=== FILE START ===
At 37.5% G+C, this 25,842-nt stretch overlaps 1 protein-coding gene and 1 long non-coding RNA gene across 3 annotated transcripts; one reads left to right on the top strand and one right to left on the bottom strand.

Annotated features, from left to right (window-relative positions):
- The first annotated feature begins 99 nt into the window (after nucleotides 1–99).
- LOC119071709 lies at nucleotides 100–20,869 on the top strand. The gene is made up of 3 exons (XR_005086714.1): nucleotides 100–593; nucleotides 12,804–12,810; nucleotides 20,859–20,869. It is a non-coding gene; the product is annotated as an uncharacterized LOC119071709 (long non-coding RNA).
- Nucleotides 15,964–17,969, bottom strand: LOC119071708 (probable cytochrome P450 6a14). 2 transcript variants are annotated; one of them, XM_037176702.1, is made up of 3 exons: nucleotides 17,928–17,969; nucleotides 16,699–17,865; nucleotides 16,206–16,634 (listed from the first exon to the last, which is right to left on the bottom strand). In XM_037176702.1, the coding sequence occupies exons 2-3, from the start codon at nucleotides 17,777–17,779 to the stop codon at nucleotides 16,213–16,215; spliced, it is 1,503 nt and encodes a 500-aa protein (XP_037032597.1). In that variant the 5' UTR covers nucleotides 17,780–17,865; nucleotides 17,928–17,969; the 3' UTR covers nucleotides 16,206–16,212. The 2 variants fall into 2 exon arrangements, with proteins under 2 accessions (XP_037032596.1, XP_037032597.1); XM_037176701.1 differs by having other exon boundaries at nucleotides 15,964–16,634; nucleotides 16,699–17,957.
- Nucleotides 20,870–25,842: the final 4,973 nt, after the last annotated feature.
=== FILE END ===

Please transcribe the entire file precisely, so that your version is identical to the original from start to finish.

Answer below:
At 37.5% G+C, this 25,842-nt stretch overlaps 1 protein-coding gene and 1 long non-coding RNA gene across 3 annotated transcripts; one reads left to right on the top strand and one right to left on the bottom strand.

Annotated features, from left to right (window-relative positions):
- The first annotated feature begins 99 nt into the window (after nucleotides 1–99).
- LOC119071709 lies at nucleotides 100–20,869 on the top strand. The gene is made up of 3 exons (XR_005086714.1): nucleotides 100–593; nucleotides 12,804–12,810; nucleotides 20,859–20,869. It is a non-coding gene; the product is annotated as an uncharacterized LOC119071709 (long non-coding RNA).
- Nucleotides 15,964–17,969, bottom strand: LOC119071708 (probable cytochrome P450 6a14). 2 transcript variants are annotated; one of them, XM_037176702.1, is made up of 3 exons: nucleotides 17,928–17,969; nucleotides 16,699–17,865; nucleotides 16,206–16,634 (listed from the first exon to the last, which is right to left on the bottom strand). In XM_037176702.1, the coding sequence occupies exons 2-3, from the start codon at nucleotides 17,777–17,779 to the stop codon at nucleotides 16,213–16,215; spliced, it is 1,503 nt and encodes a 500-aa protein (XP_037032597.1). In that variant the 5' UTR covers nucleotides 17,780–17,865; nucleotides 17,928–17,969; the 3' UTR covers nucleotides 16,206–16,212. The 2 variants fall into 2 exon arrangements, with proteins under 2 accessions (XP_037032596.1, XP_037032597.1); XM_037176701.1 differs by having other exon boundaries at nucleotides 15,964–16,634; nucleotides 16,699–17,957.
- Nucleotides 20,870–25,842: the final 4,973 nt, after the last annotated feature.